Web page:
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Common Council Action Plan

As promised here, we’re posting the Common Council of Buffalo’s 2008-2009 Action Plan. (God knows why.) Seriously though, it’s worth a quick scan. My favorite part is at the beginning, in which we learn what the Romans had in common with Buffalonians.

Have you guessed it yet?

Both sacked their own cities:

…The assumption may reasonably be made that the fall of Rome, with the corresponding loss of its great buildings, was caused by invading barbarian armies bent on loot and destruction. From the time of the “Sack of Rome” by the Vandal Alaric in 410, to invading German mercenaries in the 16th century, it is presumed that the awe-inspiring structures of antiquity were pulled down, burned, ravaged and pulverized by conquering outsiders. The startling reality is that the destruction of Rome was not mainly carried out by rampaging armies during time of war, but most of the monuments and structures were destroyed by the Romans themselves! Over centuries the Roman people pulled down the marble statues, temples, basilica and baths. They tore these great buildings down and fed the marble into furnaces to produce lime. Other buildings were knocked down piecemeal by wealthy aristocrats to adorn their Renaissance palaces, to be seen only by a few. Save for the ancient Roman fascisti symbol of the bound ax and sticks adorning Buffalo’s ornate Council Chambers, what parallel does the destruction of Rome in centuries past have to do with the Queen City of the Lakes in the 21st century?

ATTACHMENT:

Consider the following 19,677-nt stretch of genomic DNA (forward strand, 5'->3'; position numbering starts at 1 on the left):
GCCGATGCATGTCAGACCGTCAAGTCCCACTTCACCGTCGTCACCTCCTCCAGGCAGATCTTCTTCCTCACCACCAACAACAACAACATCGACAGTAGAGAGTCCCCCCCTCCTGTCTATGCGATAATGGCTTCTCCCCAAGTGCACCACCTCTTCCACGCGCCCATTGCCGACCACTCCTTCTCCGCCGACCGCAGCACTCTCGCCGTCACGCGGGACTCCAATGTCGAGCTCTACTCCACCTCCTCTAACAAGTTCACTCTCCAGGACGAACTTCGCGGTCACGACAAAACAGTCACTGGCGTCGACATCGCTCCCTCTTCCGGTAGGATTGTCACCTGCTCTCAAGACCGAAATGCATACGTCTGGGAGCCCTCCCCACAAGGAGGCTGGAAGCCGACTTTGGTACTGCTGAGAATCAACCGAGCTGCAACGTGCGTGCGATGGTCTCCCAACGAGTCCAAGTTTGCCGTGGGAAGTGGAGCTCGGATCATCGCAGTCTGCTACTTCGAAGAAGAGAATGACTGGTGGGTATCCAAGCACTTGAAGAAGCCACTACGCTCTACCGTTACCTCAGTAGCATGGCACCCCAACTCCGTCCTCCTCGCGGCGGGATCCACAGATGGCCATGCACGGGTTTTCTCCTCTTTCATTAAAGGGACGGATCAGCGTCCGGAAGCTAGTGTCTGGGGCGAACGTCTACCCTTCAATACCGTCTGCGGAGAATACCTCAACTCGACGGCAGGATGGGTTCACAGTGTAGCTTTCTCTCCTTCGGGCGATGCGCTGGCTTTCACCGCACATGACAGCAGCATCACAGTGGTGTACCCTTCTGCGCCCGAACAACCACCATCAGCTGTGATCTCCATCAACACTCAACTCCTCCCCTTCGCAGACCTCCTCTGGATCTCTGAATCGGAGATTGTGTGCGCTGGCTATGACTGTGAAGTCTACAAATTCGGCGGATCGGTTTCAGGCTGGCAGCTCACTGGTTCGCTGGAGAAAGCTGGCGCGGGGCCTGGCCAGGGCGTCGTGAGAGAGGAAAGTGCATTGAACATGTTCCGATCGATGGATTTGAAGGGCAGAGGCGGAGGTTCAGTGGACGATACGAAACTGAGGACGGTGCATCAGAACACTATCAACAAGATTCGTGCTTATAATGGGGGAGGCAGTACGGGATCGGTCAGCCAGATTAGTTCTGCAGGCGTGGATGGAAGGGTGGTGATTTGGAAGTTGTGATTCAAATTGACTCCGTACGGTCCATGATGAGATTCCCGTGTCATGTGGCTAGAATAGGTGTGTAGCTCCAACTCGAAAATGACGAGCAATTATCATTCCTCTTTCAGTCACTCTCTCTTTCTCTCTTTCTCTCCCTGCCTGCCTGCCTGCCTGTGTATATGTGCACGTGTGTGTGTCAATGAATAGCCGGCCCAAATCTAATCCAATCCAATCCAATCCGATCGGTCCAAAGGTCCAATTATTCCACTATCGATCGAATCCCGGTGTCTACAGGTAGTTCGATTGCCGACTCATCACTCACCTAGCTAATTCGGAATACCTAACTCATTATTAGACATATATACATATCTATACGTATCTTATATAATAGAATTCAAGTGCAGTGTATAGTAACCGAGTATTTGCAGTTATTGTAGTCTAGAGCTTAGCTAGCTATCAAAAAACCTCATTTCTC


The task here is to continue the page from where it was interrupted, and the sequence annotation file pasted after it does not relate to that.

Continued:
The answer is, just like the Romans, Buffalonians at times have been responsible for demolishing, tearing down or destroying the City’s architectural heritage. And this destruction still continues, although with greater difficulty due to the resistance of preservationists who grasp the importance of the City’s rich built environment to future generations.

This must be the writing of Council President Dave Franczyk.


The Raucous Caucus: Politics Vs. Substance

Two weeks ago, during the April 29 Common Council meeting, Masten District Councilmember Demone Smith threw a bit of a fit. The previous Friday, the Common Council had released its annual action plan, and Smith complained he’d been given inadequate time to review that plan and had not received a personal invitation to take part in its public release.